In support of a few organizations that are increasing their international engagement, I have been surveying a number of organizations further along the international engagement spectrum  for their experiences.  I started to follow a number of these ‘further along the spectrum’ organizations over a decade ago, and it has been interesting to see some new trends, some accelerated trends, and also to see some patterns that have remained consistent.

New (er)

One area of operating globally that seems to be of increasing interest but not yet well explored is the need to connect offline and online communities so the two don’t become totally segregated within the larger organizational community.    Although there are some online communities that have been functioning for a number of years, models of this, and of how the online and offline learning is shared, can be hard to find.


  • Organizational models are changing, with decision-making becoming less centralized and with more local autonomy expected.  Organizations that understand this, limit how much needs to be ‘core’ and controlled centrally, seem to be most successful in having a local impact.
  • Individual global interactions have accelerated dramatically.  Most organizations now have many of their individual members with their own global connections and it is often a challenge for organizations to identify these interactions and link to what can potentially increase their community and ultimate the impact it may be trying to have.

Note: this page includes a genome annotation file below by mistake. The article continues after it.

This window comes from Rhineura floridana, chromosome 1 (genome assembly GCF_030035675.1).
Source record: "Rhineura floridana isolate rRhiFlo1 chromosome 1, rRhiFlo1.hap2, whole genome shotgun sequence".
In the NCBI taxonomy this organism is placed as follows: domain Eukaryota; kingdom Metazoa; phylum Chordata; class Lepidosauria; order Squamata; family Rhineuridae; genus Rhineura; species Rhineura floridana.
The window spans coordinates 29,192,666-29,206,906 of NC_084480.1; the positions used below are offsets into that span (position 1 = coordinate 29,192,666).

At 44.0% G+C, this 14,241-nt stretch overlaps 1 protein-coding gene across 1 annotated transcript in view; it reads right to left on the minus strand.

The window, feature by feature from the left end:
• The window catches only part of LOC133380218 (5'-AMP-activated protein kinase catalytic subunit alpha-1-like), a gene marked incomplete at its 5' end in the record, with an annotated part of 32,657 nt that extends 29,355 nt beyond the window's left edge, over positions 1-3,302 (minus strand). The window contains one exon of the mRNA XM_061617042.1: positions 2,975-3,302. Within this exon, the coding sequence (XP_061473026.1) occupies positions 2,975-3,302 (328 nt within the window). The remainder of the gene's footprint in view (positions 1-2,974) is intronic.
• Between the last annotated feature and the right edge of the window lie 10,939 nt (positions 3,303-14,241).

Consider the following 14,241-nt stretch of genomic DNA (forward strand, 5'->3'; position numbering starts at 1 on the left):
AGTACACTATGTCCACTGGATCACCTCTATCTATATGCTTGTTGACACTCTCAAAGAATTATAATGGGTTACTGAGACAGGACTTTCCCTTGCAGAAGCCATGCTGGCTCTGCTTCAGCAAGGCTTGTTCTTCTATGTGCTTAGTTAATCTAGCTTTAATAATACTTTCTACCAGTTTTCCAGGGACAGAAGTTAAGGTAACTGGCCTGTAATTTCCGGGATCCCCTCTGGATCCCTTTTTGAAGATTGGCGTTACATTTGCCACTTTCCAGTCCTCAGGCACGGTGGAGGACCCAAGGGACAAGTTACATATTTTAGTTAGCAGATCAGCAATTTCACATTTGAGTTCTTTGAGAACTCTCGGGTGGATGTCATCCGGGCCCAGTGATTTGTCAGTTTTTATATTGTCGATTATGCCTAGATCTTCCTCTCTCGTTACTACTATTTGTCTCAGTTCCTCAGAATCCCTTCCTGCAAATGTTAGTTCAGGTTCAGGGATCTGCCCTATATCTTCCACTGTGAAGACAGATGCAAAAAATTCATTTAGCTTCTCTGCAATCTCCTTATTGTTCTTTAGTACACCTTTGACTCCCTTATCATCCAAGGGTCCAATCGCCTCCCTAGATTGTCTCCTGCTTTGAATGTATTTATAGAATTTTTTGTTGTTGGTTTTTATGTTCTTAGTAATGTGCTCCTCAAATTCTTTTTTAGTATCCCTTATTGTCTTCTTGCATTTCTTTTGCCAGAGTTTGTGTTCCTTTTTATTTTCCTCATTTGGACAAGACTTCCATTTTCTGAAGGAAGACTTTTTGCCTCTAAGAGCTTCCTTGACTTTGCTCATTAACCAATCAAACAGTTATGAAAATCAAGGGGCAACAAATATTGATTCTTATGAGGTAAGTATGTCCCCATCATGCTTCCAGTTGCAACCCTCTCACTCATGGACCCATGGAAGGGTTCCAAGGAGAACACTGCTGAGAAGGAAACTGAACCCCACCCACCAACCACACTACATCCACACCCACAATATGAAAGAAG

• Open data sharing vis a vis using paywalls is a growing internal ‘debate’ in many organizations.  There are those who are more comfortable with open data sharing (towards a ‘greater good’) who often come into conflict (or at least intensive discussion) with those wanting to preserve certain types of information (the organization’s ‘intellectual property’) and potential revenue that can be generated from this information.  Many organizations are temporarily resolving this through portals that have both open and password protected sections.

Consistent over time

  • Relationship building – Although many of us like to try and find short-cuts, there is nothing that has replaced the importance of building relationships.  Organizations that understand the need to take the time to do this have more sustainable local initiatives.
  • Time and commitment – Board understanding of the organizational commitment that is needed and allocating time to plan, build relationships, test initiatives, evaluate, modify, etc… has and continues to be an on-going challenge.  Although this concept has not changed over time, because we are living in a world where technology is an increasingly important factor to consider, and one which can provide the illusion of speed in all areas, the need to sometimes ‘take things slow’ can be a hard ‘reality’ for many to accept.